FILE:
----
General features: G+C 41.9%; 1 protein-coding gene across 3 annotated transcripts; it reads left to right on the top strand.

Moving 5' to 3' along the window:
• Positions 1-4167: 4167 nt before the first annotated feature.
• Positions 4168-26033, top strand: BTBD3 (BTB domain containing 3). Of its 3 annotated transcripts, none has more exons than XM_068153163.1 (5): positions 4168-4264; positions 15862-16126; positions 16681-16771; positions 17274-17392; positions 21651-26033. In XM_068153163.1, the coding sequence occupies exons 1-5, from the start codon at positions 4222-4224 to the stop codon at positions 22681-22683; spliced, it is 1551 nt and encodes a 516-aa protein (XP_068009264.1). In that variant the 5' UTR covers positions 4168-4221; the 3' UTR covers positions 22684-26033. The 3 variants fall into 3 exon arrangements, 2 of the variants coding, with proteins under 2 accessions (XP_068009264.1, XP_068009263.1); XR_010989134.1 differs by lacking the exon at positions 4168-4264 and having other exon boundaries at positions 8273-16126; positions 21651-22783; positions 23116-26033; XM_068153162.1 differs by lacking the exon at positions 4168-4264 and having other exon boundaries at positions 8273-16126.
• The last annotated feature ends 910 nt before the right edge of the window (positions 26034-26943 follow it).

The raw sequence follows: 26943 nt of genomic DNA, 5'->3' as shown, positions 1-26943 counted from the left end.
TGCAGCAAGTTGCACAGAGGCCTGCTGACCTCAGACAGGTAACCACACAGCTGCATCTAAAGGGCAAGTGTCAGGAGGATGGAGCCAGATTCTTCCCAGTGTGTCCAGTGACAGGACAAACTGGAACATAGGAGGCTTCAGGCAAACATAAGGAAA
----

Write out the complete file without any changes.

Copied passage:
General features: G+C 41.9%; 1 protein-coding gene across 3 annotated transcripts; it reads left to right on the top strand.

Moving 5' to 3' along the window:
• Positions 1-4167: 4167 nt before the first annotated feature.
• Positions 4168-26033, top strand: BTBD3 (BTB domain containing 3). Of its 3 annotated transcripts, none has more exons than XM_068153163.1 (5): positions 4168-4264; positions 15862-16126; positions 16681-16771; positions 17274-17392; positions 21651-26033. In XM_068153163.1, the coding sequence occupies exons 1-5, from the start codon at positions 4222-4224 to the stop codon at positions 22681-22683; spliced, it is 1551 nt and encodes a 516-aa protein (XP_068009264.1). In that variant the 5' UTR covers positions 4168-4221; the 3' UTR covers positions 22684-26033. The 3 variants fall into 3 exon arrangements, 2 of the variants coding, with proteins under 2 accessions (XP_068009264.1, XP_068009263.1); XR_010989134.1 differs by lacking the exon at positions 4168-4264 and having other exon boundaries at positions 8273-16126; positions 21651-22783; positions 23116-26033; XM_068153162.1 differs by lacking the exon at positions 4168-4264 and having other exon boundaries at positions 8273-16126.
• The last annotated feature ends 910 nt before the right edge of the window (positions 26034-26943 follow it).

The raw sequence follows: 26943 nt of genomic DNA, 5'->3' as shown, positions 1-26943 counted from the left end.
TGCAGCAAGTTGCACAGAGGCCTGCTGACCTCAGACAGGTAACCACACAGCTGCATCTAAAGGGCAAGTGTCAGGAGGATGGAGCCAGATTCTTCCCAGTGTGTCCAGTGACAGGACAAACTGGAACATAGGAGGCTTCAGGCAAACATAAGGAAA